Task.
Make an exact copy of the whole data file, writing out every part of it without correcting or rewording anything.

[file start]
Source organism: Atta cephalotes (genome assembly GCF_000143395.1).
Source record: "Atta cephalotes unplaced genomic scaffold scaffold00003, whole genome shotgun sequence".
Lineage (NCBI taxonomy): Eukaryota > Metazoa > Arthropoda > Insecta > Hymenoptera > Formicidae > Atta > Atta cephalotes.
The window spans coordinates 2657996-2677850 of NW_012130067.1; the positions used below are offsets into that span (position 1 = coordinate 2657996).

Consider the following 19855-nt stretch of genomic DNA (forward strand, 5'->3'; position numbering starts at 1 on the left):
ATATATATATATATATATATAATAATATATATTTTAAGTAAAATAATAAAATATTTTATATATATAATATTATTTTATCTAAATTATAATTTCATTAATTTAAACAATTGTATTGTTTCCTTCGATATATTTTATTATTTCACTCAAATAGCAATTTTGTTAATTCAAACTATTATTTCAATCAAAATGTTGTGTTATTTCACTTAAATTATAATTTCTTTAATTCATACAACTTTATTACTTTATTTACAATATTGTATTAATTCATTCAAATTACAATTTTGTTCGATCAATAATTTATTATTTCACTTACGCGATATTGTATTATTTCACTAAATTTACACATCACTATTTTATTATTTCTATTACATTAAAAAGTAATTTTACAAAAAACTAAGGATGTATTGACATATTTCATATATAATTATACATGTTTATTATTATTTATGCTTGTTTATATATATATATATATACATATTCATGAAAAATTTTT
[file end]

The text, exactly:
Source organism: Atta cephalotes (genome assembly GCF_000143395.1).
Source record: "Atta cephalotes unplaced genomic scaffold scaffold00003, whole genome shotgun sequence".
Lineage (NCBI taxonomy): Eukaryota > Metazoa > Arthropoda > Insecta > Hymenoptera > Formicidae > Atta > Atta cephalotes.
The window spans coordinates 2657996-2677850 of NW_012130067.1; the positions used below are offsets into that span (position 1 = coordinate 2657996).

Consider the following 19855-nt stretch of genomic DNA (forward strand, 5'->3'; position numbering starts at 1 on the left):
ATATATATATATATATATATAATAATATATATTTTAAGTAAAATAATAAAATATTTTATATATATAATATTATTTTATCTAAATTATAATTTCATTAATTTAAACAATTGTATTGTTTCCTTCGATATATTTTATTATTTCACTCAAATAGCAATTTTGTTAATTCAAACTATTATTTCAATCAAAATGTTGTGTTATTTCACTTAAATTATAATTTCTTTAATTCATACAACTTTATTACTTTATTTACAATATTGTATTAATTCATTCAAATTACAATTTTGTTCGATCAATAATTTATTATTTCACTTACGCGATATTGTATTATTTCACTAAATTTACACATCACTATTTTATTATTTCTATTACATTAAAAAGTAATTTTACAAAAAACTAAGGATGTATTGACATATTTCATATATAATTATACATGTTTATTATTATTTATGCTTGTTTATATATATATATATATACATATTCATGAAAAATTTTT